A Modern Woman's Perspective On The Kingdom of God on Earth

December 13, 2013

Your Life Will Soon Look Like A Science Fiction Novel!

     I have introduced you to Ray Kurzweil in past posts, and you will remember him as an acclaimed inventor, futurist, and current Director of Engineering at Google.  (Just that title sends shivers down my spine for all its implications!)  Anyway, Mr. Kurzweil has recently published an article on CNN.com in which he predicts 5 ways our lives will be dramatically effected in the very near future.  Let's take a look at his scary predictions:
1.   By the early 2020s, we will have the means to program our biology away from disease and aging.  According to Kurzweil, medicine will no longer be a hit-or-miss affair, with newly invented drugs that cure you, yet have a range of side-effects that are sometime worse than the disease.  It seems that scientists now have "the genome code" (there's the first scary proposition!) and can actually reprogram our body's processes, much like a computer is re-programmed.
     This is a direct quote from the man that Forbes Magazine calls "the ultimate thinking machine": RNA interference, for example, can turn genes off that promote disease and aging. New forms of gene therapy, especially in vitro models that do not trigger the immune system, have the ability to add new genes.
     OK, does anybody else think this sounds creepy?  And isn't this, in essence, playing God?  Our Maker gave us our immune system (that Kurzweil is trying to hinder) for a specific reason... to fight off foreign agents trying to alter His creation! Turning genes off?  Adding new genes?  And just what kind of "therapy" are they planning to do to our genes?  And the ultimate question: Who do these mad scientists think they are?  Unfortunately, I don't think they will be satisfied with "playing" God.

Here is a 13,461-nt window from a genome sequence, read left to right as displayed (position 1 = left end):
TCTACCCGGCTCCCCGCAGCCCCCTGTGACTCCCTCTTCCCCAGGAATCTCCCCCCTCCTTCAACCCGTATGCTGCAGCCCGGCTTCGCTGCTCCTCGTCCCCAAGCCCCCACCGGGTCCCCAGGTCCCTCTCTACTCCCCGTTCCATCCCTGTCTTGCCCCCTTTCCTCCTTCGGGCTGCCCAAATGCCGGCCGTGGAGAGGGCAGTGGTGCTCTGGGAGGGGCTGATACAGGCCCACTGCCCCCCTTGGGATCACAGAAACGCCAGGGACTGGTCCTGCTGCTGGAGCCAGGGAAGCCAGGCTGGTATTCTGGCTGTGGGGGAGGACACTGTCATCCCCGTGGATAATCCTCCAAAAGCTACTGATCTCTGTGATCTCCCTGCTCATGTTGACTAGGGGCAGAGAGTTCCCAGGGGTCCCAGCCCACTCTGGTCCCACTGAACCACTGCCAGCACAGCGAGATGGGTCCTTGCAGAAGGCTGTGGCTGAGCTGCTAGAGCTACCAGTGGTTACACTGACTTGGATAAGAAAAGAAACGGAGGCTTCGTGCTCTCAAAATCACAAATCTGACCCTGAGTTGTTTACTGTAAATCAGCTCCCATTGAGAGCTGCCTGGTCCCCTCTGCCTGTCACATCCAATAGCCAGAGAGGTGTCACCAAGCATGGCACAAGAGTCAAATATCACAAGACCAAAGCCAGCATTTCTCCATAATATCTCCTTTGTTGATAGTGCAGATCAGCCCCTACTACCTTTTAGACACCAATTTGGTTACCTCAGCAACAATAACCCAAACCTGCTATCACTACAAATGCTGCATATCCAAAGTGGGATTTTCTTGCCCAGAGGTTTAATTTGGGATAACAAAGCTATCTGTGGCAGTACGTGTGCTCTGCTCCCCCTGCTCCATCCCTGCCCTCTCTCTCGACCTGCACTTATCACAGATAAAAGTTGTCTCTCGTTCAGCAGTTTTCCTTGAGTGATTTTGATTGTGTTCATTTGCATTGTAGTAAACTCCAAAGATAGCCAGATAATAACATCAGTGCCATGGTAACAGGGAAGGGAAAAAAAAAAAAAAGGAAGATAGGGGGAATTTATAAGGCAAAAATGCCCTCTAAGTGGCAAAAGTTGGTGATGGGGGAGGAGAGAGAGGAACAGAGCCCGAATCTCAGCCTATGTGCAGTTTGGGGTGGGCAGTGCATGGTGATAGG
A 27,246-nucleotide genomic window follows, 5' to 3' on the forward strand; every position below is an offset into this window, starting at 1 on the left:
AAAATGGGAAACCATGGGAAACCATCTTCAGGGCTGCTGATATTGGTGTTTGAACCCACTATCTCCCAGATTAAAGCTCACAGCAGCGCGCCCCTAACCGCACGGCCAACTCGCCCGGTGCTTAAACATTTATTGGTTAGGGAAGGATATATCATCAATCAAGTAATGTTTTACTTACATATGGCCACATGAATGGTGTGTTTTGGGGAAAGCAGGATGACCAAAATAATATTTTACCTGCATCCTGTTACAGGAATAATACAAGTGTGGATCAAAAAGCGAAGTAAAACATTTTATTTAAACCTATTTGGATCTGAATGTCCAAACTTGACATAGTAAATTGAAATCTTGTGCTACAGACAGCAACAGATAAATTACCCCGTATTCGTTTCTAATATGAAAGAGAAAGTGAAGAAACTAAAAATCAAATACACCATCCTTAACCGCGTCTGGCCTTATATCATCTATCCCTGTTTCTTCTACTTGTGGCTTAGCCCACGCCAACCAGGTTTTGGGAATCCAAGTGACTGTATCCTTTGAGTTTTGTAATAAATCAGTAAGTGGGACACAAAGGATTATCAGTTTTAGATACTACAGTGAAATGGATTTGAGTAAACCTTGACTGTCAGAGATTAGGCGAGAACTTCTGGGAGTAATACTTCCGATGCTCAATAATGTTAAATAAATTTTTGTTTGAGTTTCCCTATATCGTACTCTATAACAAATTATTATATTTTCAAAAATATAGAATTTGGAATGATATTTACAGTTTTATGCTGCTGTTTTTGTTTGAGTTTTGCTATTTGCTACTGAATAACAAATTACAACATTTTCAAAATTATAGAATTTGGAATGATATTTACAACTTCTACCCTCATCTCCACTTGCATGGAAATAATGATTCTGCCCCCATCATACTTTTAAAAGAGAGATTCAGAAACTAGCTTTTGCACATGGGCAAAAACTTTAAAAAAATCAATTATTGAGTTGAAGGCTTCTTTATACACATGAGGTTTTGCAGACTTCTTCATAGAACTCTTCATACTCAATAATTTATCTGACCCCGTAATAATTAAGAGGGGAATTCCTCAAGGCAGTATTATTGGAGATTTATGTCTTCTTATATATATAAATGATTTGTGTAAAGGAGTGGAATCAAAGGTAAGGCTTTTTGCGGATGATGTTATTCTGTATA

And here is his frightening conjecture:  Technology is already here to reprogram "the software" of human biology, and he proclaims that Clinical applications are now at the cutting edge and will be routine in the early 2020s.
2.  By 2030, solar energy will be able to meet all our needs, revolutionizing the production of food and water.  Some of Kurzweil's forecasts for this area of science include converting the vast amount of dirty and salinated water we have on the planet to usable water, along with hydroponic plants for fruits and vegetables, and in vitro cloning of muscle tissue for meat.  You read that correctly -- he is talking about producing meat without animals, thereby ending what he calls "animal suffering."
     But the most disturbing element of these technological advances is this statement by Mr. Kurzweil:  "We are also headed towards another agriculture revolution, from horizontal agriculture to vertical agriculture, where we grow very high quality food in Artificial Intelligence controlled buildings [my emphasis, not his].
3.  By the early 2020s we will print out a significant fraction of the products we use including clothing as well as replacement organs.  Kurzweil refers to the early 2020s as "the golden era" of 3D printing.  He predicts that you will have a choice of "many thousands of cool clothing designs" that are an open source and that can be printed out for pennies a pound.  It's not that the fashion industry will disappear. It will simply be "transformed"; much like other industries that have already been morphed from physical products to digital ones, such as books, movies and music.  OK, I can buy that.  But Kurzweil can never resist going for the shock value.  He almost gleefully reports the following:  "We can already experimentally print out organs by printing a biodegradable scaffolding and then populating it with a patient's own stem cells, all with a 3D printer."  Tell me that's not macabre!